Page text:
From Anglo-Normanpuissant, pussant, et al., Middle French puissant, poissant, present participle of pooir (“to be able"), ultimately from Latinposse (“be able").
Puissant Sentence Examples
The first MS. which he undertook in London was one sent to him by "the noble and puissant lord, Lord Antone, Erle of Ryvyers," consisting of a translation "into right good and fayr Englyssh" of Jean de Teonville's French version of a Latin work, "a glorious fair mirror to all good Christian people."
When they might have won national independence, after their warfare with the Swabian emperors, they let the golden opportunity slip. Pampered with commercial prosperity, eaten to the core with inter-urban rivalries, they submitted to despots, renounced the use of arms, and offered themselves in the hour of need, defenceless and disunited to the shock of puissant nations.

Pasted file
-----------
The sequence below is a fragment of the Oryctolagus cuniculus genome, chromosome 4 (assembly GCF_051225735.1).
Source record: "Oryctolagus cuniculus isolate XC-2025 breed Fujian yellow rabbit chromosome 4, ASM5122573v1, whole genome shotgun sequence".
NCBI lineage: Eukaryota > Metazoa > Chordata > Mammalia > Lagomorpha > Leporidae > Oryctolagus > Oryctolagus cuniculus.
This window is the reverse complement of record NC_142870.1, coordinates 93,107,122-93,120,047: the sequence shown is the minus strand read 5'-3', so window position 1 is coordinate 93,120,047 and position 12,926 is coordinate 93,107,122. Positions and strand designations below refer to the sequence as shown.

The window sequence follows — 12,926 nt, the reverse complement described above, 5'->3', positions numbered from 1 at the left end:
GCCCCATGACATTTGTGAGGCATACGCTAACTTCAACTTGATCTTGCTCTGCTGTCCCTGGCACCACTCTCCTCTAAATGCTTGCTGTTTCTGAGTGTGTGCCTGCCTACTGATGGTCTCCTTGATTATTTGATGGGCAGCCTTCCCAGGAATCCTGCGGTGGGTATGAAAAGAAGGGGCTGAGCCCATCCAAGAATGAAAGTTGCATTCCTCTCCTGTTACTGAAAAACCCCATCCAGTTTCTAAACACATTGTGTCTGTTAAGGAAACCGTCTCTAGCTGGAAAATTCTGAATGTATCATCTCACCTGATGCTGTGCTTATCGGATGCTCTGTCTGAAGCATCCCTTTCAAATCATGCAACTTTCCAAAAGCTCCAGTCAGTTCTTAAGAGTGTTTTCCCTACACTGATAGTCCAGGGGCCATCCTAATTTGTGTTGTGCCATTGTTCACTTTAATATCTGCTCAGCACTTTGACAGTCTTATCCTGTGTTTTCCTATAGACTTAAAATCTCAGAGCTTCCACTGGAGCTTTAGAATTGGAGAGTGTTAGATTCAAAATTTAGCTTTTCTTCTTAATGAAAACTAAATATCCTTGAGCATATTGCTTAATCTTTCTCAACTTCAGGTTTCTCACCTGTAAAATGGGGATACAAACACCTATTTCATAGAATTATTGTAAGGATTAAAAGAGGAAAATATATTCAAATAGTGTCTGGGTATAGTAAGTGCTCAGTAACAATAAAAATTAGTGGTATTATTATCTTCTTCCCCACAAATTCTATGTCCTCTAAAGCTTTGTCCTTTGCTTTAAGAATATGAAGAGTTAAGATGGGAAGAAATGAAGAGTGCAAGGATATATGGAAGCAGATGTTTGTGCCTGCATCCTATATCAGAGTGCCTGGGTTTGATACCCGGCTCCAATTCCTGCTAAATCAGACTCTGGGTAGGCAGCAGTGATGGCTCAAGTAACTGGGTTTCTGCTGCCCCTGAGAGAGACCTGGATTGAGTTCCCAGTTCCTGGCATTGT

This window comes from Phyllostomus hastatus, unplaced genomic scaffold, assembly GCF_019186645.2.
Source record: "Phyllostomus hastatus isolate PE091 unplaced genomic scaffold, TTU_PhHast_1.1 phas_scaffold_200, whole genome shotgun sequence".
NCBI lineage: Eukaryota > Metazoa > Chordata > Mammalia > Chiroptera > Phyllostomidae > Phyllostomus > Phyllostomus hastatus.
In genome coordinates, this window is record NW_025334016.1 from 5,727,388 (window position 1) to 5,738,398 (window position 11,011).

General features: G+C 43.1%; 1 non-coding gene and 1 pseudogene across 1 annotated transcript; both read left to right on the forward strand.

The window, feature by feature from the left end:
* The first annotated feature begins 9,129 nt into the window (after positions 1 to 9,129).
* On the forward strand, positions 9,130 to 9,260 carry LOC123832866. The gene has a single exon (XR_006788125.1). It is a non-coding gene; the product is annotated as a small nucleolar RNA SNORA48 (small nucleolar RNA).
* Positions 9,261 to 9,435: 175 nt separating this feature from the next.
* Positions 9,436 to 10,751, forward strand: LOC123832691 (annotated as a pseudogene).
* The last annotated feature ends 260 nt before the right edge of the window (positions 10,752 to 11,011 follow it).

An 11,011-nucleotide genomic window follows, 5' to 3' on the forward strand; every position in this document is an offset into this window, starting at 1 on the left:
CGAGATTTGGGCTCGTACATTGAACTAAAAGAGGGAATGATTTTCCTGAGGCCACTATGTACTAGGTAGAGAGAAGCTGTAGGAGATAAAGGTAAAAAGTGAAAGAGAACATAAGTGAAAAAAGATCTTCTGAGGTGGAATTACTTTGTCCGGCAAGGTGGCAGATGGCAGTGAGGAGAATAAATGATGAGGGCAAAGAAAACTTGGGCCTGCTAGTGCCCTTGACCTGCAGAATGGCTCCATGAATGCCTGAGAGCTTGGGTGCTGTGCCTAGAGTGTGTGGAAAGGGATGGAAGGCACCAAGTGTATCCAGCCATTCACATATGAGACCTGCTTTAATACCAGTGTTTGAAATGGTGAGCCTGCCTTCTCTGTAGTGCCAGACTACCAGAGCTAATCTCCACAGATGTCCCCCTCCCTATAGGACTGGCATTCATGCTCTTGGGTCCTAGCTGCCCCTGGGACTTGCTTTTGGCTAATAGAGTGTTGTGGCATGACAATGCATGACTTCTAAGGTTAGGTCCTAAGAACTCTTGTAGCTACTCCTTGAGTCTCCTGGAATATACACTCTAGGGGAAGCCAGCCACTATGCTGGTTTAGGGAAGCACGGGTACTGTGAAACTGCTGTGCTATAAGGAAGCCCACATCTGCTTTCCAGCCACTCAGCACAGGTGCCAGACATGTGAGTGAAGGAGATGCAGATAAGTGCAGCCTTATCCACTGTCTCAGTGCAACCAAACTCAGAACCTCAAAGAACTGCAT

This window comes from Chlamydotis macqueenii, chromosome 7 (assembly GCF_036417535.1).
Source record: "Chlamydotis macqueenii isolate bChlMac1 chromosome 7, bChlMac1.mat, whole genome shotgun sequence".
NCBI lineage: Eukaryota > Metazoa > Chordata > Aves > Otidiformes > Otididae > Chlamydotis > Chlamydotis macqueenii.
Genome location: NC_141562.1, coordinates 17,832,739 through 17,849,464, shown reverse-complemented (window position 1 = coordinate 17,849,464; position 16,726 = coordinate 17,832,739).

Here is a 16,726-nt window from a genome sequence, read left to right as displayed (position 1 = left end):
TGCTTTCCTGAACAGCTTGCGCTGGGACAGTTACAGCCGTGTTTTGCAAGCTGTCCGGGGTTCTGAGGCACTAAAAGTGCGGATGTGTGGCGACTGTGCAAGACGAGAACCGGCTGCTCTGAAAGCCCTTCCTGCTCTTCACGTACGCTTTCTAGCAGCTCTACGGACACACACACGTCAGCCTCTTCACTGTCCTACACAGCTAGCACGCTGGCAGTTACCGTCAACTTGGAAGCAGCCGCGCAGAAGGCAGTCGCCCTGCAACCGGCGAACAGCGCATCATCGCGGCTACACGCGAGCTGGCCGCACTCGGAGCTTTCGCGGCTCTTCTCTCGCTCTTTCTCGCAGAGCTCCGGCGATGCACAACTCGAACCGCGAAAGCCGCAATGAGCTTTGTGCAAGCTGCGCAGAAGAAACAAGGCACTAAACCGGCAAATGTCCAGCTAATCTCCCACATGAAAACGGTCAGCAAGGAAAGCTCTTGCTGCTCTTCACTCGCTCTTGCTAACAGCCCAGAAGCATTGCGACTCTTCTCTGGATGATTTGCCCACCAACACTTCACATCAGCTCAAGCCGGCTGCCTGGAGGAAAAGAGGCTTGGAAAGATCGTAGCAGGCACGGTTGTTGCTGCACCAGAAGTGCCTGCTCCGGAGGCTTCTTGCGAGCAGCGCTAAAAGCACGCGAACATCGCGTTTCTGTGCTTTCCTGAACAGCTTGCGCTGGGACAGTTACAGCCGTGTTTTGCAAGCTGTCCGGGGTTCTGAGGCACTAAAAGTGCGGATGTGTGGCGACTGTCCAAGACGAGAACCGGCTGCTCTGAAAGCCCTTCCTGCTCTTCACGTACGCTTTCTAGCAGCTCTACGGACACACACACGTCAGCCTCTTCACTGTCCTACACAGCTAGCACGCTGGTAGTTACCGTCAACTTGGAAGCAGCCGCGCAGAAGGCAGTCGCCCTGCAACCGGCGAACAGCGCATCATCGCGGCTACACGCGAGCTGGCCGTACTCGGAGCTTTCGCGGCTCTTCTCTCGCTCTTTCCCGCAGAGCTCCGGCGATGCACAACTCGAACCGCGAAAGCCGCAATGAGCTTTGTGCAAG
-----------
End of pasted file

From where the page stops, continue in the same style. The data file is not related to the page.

Setting aside, however, the strong improbability that a style of decoration so widely practised and so highly esteemed could have remained unknown during a century and a half to experts working for one of the most puissant chieftains in Japan, we have the evidence of trustworthy traditions and written records that enamelled faience was made by the potters at Tatsumonjithe principal factory of Satsuma-ware in early daysas far back as the year 1676.
William the Conqueror's earl of Northumberland, Robert de Comines, was slain at Durham in 1069, and the houses of Gospatric (earls of Dunbar and March) and of de Comines (the Comyns of Badenoch) were long puissant in Scottish history.
France had suddenly grown to her full stature; like the contemporary England of John Milton, she was become a " noble and puissant nation, rousing herself like a strong man after sleep."
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